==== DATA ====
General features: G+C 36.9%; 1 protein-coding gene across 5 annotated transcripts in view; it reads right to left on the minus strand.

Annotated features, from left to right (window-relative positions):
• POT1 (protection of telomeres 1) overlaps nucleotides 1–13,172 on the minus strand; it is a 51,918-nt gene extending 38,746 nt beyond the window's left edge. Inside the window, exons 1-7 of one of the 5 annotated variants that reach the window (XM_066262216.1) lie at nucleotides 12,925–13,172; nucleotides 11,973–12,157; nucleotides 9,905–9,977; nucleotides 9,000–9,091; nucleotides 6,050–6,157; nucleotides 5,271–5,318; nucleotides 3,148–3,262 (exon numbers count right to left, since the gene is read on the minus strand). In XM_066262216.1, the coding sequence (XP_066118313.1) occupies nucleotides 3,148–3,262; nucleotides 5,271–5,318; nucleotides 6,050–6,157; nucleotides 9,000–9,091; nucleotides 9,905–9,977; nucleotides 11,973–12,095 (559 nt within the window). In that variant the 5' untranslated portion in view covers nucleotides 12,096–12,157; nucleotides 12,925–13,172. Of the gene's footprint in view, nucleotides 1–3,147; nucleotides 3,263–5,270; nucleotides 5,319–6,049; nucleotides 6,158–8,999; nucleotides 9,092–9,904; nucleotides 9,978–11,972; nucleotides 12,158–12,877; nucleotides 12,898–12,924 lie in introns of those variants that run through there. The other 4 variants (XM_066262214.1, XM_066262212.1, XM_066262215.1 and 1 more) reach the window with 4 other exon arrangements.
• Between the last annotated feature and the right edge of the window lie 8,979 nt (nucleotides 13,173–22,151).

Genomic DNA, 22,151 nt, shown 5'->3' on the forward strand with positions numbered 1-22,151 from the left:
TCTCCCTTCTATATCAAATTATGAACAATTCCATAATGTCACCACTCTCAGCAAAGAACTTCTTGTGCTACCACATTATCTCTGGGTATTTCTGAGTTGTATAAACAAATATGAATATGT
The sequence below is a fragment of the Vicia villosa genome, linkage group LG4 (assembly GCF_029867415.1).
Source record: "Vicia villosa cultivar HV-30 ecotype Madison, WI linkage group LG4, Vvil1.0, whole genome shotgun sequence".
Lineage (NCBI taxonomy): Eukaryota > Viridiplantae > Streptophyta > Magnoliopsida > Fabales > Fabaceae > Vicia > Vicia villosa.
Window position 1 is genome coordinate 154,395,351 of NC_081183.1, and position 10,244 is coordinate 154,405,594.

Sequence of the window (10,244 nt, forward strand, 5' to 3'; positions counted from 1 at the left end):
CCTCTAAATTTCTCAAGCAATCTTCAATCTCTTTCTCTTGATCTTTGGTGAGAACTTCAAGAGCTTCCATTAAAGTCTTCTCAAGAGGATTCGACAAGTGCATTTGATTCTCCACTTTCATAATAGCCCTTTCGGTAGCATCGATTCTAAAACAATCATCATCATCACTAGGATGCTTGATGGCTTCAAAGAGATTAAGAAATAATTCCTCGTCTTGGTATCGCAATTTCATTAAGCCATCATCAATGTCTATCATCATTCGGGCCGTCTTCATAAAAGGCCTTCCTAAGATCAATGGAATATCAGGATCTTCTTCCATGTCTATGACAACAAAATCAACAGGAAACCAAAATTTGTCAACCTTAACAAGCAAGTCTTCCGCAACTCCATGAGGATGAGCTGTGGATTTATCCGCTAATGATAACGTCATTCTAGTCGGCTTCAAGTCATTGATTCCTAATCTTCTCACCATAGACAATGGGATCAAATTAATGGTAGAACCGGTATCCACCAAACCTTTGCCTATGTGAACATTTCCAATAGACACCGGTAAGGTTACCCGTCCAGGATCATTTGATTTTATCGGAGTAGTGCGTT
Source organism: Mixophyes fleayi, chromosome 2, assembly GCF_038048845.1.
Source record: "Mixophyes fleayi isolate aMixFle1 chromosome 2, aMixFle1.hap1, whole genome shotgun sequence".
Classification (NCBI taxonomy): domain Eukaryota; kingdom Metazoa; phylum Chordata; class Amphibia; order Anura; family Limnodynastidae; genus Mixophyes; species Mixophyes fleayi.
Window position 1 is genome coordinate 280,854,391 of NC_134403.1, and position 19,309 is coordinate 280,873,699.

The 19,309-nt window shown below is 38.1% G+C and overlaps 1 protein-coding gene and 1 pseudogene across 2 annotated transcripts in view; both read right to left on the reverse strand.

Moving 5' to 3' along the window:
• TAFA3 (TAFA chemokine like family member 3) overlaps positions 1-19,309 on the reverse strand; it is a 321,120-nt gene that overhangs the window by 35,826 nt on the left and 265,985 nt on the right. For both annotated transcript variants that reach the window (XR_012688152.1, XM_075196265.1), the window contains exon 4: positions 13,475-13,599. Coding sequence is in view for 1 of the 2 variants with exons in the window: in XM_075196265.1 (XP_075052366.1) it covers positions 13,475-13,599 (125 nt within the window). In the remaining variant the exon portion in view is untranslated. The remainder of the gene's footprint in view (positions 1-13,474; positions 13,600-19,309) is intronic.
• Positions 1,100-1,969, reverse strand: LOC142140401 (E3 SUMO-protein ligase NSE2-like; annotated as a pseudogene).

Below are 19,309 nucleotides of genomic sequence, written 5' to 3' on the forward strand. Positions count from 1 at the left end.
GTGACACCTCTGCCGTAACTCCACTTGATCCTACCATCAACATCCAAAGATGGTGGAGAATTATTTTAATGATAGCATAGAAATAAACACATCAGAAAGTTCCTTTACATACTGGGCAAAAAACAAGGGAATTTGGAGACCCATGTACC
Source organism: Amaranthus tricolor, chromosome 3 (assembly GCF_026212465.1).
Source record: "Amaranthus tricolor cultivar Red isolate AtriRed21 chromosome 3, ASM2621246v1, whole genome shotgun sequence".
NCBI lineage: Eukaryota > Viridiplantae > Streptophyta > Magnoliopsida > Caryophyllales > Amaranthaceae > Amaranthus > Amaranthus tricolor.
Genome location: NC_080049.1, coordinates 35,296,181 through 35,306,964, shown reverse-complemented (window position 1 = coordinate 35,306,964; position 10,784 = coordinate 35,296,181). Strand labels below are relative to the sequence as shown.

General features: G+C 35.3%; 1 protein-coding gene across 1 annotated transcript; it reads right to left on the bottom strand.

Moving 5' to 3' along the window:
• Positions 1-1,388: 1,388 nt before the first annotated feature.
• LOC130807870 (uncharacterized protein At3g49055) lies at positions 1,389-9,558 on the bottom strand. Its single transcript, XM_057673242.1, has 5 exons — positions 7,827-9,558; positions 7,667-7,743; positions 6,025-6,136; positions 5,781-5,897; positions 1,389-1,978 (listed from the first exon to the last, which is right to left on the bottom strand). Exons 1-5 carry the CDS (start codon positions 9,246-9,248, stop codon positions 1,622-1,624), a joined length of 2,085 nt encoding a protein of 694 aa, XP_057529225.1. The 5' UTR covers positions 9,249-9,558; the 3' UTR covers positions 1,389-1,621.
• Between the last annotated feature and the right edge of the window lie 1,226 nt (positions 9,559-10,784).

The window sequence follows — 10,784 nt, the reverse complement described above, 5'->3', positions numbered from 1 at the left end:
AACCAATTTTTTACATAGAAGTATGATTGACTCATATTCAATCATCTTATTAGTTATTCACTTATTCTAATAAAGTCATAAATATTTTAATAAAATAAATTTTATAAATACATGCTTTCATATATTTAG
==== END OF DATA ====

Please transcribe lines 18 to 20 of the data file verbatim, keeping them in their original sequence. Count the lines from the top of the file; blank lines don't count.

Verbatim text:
Moving 5' to 3' along the window:
• TAFA3 (TAFA chemokine like family member 3) overlaps positions 1-19,309 on the reverse strand; it is a 321,120-nt gene that overhangs the window by 35,826 nt on the left and 265,985 nt on the right. For both annotated transcript variants that reach the window (XR_012688152.1, XM_075196265.1), the window contains exon 4: positions 13,475-13,599. Coding sequence is in view for 1 of the 2 variants with exons in the window: in XM_075196265.1 (XP_075052366.1) it covers positions 13,475-13,599 (125 nt within the window). In the remaining variant the exon portion in view is untranslated. The remainder of the gene's footprint in view (positions 1-13,474; positions 13,600-19,309) is intronic.
• Positions 1,100-1,969, reverse strand: LOC142140401 (E3 SUMO-protein ligase NSE2-like; annotated as a pseudogene).